Researchers at North Carolina State University have developed nonlinear chaos-based integrated circuits that enable computer chips to perform multiple functions with fewer transistors. These integrated circuits can be manufactured with off-the-shelf fabrication processes, and could lead to novel computer architectures that do more with less circuitry and fewer transistors.
A simple nonlinear transistor circuit contains very rich patterns. Different patterns that represent different functions coexist within the nonlinear dynamics of the system, and they are selectable. These dynamics-level behaviors are utilized to perform different processing tasks using the same circuit.
Traditionally, transistor-based circuits perform one task each. Computer processors operate by routing each instruction and its operands to the appropriate transistor circuit on the integrated circuit that implements that specific instruction. In the new design, the transistor circuit can be programmed to implement different instructions by morphing between different operations and functions.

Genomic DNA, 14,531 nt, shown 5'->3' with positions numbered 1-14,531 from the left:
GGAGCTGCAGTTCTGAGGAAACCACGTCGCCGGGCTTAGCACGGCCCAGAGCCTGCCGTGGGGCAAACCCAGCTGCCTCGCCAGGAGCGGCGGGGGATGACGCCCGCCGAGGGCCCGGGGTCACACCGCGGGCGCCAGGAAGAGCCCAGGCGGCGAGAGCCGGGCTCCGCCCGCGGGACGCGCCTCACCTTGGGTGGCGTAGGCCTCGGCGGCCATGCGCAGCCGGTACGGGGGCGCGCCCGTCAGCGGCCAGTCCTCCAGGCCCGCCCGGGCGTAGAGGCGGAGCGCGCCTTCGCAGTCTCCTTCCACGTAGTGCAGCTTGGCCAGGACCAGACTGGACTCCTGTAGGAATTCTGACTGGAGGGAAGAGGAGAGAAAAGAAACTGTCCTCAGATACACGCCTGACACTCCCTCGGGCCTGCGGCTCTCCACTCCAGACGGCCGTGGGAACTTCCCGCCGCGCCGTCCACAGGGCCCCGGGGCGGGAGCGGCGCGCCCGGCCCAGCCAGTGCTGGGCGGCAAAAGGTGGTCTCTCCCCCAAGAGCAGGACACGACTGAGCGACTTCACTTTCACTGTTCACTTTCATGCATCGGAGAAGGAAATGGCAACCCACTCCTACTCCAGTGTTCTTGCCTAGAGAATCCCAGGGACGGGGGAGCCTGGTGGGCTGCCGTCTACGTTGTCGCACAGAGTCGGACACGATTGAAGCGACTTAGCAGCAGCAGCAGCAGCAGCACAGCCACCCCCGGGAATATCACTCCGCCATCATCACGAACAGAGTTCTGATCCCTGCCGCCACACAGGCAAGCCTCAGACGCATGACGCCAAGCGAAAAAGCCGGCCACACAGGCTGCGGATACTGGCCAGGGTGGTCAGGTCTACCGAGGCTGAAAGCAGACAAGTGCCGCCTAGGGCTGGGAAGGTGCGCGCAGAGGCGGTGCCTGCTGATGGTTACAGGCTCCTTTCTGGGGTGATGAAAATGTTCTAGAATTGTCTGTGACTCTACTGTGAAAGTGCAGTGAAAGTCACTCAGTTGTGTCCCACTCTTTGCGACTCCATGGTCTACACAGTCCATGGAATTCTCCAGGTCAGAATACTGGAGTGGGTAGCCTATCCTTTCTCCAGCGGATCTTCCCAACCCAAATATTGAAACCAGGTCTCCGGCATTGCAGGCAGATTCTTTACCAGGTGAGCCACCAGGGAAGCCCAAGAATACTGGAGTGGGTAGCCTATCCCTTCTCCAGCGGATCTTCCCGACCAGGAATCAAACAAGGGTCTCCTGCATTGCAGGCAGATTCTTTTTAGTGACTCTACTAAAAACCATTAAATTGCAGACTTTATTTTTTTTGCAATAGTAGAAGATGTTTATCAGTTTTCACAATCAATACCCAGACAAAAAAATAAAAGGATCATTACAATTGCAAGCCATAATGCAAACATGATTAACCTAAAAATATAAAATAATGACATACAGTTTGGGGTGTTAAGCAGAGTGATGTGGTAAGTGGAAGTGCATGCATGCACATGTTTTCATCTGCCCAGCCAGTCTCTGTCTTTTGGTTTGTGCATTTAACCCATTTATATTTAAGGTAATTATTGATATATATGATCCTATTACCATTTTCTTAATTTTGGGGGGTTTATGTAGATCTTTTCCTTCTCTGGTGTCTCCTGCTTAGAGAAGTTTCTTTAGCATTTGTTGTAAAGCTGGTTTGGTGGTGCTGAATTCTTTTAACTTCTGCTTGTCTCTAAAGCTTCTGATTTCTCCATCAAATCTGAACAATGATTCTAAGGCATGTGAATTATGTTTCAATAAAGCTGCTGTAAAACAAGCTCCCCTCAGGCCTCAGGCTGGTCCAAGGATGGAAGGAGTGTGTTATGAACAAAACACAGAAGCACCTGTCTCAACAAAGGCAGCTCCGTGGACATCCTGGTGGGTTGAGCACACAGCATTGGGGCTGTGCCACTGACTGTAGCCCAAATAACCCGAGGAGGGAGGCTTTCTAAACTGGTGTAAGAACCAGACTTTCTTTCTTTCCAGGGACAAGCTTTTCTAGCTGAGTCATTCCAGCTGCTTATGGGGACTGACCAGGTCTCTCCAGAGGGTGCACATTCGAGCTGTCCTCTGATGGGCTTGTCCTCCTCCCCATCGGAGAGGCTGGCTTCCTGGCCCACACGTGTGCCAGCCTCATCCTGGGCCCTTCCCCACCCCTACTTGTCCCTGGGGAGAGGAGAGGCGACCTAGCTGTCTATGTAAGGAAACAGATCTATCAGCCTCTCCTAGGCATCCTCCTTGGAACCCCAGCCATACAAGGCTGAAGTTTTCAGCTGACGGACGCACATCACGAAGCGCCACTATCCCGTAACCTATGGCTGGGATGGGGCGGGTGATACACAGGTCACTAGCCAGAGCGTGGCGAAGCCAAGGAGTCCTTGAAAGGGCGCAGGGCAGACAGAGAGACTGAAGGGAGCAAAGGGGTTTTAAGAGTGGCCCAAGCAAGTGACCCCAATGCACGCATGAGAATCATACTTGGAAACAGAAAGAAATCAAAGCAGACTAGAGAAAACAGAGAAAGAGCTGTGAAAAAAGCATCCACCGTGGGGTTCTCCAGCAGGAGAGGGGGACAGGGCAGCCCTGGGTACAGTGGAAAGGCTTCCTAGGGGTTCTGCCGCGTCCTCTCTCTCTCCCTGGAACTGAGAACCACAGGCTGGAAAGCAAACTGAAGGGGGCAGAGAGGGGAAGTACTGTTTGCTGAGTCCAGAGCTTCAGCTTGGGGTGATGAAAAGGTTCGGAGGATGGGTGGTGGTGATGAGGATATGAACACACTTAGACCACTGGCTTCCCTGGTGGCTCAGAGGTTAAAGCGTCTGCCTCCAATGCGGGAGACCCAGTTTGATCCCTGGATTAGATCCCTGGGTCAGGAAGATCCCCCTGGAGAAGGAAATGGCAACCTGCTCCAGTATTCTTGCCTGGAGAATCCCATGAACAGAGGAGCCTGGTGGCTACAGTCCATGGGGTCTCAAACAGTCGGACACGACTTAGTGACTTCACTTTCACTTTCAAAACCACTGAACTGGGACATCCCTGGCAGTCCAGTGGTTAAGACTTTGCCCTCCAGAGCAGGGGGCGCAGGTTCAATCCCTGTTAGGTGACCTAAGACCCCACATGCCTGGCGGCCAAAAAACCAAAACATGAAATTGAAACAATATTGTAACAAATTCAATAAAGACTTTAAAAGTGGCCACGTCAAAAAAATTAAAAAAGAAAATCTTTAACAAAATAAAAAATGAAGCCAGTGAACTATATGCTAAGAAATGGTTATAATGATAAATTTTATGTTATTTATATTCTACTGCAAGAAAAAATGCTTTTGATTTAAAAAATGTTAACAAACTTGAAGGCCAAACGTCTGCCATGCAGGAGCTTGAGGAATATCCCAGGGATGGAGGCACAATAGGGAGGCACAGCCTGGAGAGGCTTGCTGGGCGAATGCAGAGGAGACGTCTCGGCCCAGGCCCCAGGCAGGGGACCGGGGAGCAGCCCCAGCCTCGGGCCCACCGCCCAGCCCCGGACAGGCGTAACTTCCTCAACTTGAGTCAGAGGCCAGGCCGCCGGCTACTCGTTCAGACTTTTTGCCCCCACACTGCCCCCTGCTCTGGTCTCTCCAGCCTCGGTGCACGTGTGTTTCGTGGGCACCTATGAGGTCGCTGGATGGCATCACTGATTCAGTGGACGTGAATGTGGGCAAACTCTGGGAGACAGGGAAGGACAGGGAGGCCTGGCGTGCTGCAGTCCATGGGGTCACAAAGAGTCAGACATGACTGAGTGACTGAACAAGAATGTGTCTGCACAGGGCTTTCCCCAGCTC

Current processors do not utilize all the circuitry on the processor all the time. This design allows the circuit to be morphed and reconfigured to perform a desired digital function in each clock cycle. The heart of the design is an analog nonlinear circuit; the interface is fully digital, enabling the circuit to operate as a fully morphable digital circuit that can be easily connected to the other digital systems.
The researchers have produced an alternative approach for computing that is compatible with existing technology, and utilizes the same fabrication process and CAD tools as existing computer chips, which could aid commercial adoption.
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